This could well be the bargain of the month or possibly the biggest mistake of the month. This Board of Education 1s green & carmine came with a 1932 RPS certificate. But given the quality of some of the forgeries of this overprint (forgeries that may well have occurred even before 1932), it’s not a stamp I would risk spending £1’000 on from eBay with such an old certificate. But if it is right, it’s probably worth double what the person paid.
Although not brilliant strikes, these Manchester Station Late Box hooded circular datestamps are rare. This cover sold for £41.20, but I think a dealer would be easily asking £100 plus.
In terms of quantity, the ½d vermilion features on the largest proportion of covers in my collection. Because it was so ubiquitous there is such a large range and variety of usages which I enjoy finding. This example is an incoming postcard from India that has been redirected with a ½d three weeks later to elsewhere in the UK. It realised a strong price of £85.50.
This British Bechuanaland Protectorate ½d vermilion has an unusual dry print of the “Protectorate” overprint resulting in “rate” being omitted. Although it has a horrible crease, it sold for $40.07 on eBay.com.
Unfortunately I missed this one. Most of the time the uprated stationery cards are philatelic usages sent to the UK or Germany. However this example, with a 1½d on 1d card uprated with a ½d vermilion to pay the 2d rate to the UK, was sent from Palla which is one of the more scarce cancellations (this being only the fourth example I’ve found). Not only that but the message on the reverse makes reference to the “Jameson Raid”, which was a botched raid against the South African Republic carried out by British colonial administrator Leander Starr Jameson, under the employment of Cecil Rhodes. It only sold for £101.10.
November had an interesting a mix of items appear on eBay for sale. I managed to buy three small things but nothing as interesting as the following items unfortunately.
This plate proof on buff paper rarely surfaces on eBay, although I see it reasonably regularly on dealers’ stock lists. Multiples do exist and I don’t think it’s particularly scarce. However it definitely comes up less than the ½d green plate proof so I think it was reasonably cheap at £54.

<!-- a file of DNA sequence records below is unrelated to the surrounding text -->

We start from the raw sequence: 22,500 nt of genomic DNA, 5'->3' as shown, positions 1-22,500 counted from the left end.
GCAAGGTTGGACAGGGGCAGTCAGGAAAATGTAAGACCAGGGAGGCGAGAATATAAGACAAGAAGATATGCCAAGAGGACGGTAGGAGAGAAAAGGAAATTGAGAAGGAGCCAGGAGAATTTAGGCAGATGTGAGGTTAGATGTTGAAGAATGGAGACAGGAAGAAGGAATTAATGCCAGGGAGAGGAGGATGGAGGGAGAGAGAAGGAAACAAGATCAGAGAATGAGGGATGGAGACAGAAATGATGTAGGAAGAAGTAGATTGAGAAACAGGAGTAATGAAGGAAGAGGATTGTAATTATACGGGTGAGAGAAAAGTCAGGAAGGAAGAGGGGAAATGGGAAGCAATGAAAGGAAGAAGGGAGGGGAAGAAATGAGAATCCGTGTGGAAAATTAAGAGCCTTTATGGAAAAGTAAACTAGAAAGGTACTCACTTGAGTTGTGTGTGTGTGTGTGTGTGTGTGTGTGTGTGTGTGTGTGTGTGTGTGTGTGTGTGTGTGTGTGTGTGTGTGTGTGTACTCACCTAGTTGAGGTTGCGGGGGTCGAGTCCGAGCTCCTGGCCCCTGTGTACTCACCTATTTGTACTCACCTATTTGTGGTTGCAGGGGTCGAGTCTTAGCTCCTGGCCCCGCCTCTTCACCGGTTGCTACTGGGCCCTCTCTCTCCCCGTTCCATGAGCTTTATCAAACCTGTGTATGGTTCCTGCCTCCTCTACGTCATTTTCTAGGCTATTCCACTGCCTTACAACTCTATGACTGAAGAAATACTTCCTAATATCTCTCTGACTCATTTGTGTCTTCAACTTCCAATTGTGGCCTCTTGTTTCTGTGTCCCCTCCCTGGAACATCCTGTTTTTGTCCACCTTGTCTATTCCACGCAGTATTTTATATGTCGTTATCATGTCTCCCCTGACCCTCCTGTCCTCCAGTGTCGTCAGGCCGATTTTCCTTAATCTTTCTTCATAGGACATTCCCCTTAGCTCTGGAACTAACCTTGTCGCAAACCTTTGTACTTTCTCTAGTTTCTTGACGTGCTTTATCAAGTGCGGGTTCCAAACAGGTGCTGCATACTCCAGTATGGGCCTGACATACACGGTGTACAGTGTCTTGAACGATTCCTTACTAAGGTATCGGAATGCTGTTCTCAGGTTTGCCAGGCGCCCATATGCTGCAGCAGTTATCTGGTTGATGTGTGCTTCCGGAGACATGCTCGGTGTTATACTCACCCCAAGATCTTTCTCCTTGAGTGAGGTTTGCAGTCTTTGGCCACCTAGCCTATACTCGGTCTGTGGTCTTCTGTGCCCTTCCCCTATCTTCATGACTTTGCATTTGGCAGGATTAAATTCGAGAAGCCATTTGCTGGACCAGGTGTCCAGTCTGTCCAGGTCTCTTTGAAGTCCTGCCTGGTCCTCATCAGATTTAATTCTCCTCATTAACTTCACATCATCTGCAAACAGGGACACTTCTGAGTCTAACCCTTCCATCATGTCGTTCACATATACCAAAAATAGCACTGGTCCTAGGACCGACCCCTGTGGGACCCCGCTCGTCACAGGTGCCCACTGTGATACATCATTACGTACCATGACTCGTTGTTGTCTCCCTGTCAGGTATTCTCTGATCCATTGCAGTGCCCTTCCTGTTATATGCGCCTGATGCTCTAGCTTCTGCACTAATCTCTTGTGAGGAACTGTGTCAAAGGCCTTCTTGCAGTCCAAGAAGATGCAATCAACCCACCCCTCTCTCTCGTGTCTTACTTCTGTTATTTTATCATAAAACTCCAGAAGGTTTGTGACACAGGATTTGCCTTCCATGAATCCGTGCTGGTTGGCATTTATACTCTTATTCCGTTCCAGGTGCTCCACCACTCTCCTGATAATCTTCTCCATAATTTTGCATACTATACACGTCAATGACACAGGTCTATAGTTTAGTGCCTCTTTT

Controls letters on the ½d vermilion and ½d green stamps are popular and are more valuable with Official overprints. The Army Official overprint is the most common, and even though used examples are rare, they don’t seem to be appreciated. This example sold for only £46.76.
Quadruple UPU rates are reasonably scarce. Single 10d frankings can be found for between £50 and £100. This example is more unusual as it features a 4d and 6d Jubilees to make up the 10d rate. What’s also nice are the cds cancels. A very nice franking for £31.95.
This postcard depicts Lieutenant General Sir George White VC, who as you might expect from his name, had quite the stellar career in the British Army. He was stationed at Peshawar during the Indian Mutiny, won a Victoria Cross for his bravery in two battles during the Second Anglo-Afghan War, commanded a brigade during the Third Anglo-Burmese War, commanded the forces in Natal at the opening of the Second Boer War and refused to surrender when instructed to when he commanded the garrison at the Siege of Ladysmith and went on to become Governor of Gibraltar. This card was produced by the famous postcard producers Raphael Tuck & Sons, presumably in honour of his heroics at Ladysmith. I’ve not read the message on but it’s one of the more creatively written that I’ve seen, spiralling into the centre (I wonder if he practiced that before hand!). It sold for £28.06.
I go through phases with my searches on eBay. Sometimes I have the energy to trawl through all the mint and used stamps looking for plate varieties not noticed by the sellers. This stamp was one such find and shows the clipped lower left corner to the right hand duty tablet, and is listed by SG in the specialised catalogue as K39e, although it doesn’t show the crack at the bottom right (but does show an extension of the white frame line and some other damage in the same area). Someone else must have spotted it and it sold for £47.35.
This is a 1d postal stationery envelope printed for the 1890 Penny Postage Jubilee exhibition, which was sent registered and uprated with a 2d Jubilee with both cancelled by the special South Kensington exhibition cancel. It’s a particularly nice example as such and it sold for £164.99. Now I’ve had time to sit down and look at it properly, given that the addressee is a Lady Whitehead and the cover is initialled “J.W.” at lower left, it is very likely that the sender was Sir James Whitehead. Looking at John’s book, Sir James is referenced more than 20 times because he was in fact the Chairman of the Jubilee Committee (as well as being the Lord Mayor of London in 1888 and the High Sheriff of the County of London in 1890). So at that price it looks like a very good buy to me, considering that these envelopes uprated and used after the exhibition can sell for around £100. If only I’d taken the time to do some simple research! I also only just realised he references this very website in the Acknowledgements so thank you John! Will have to make sure to keep my section on the 1890 Uniform Penny Postage Jubilee updated now…
This ½d vermilion block of four may not look like much, but to a specialist/nutter like me, I get quite excited about this sort of thing. The big black arrow is slightly misleading because it’s pointing at the wrong thing, but there is in fact a major plate flaw on the top left stamp, which shows a crack which starts in the “Jubilee” line, continues through the “T” of “POSTAGE” and continues through the “E” of “ONE”. It is the variety listed in the SG Queen Victoria Specialised catalogue as K27j. It’s a very scarce variety and even with the lower stamp creased it’s worth considerably more than the £8.45 it sold for.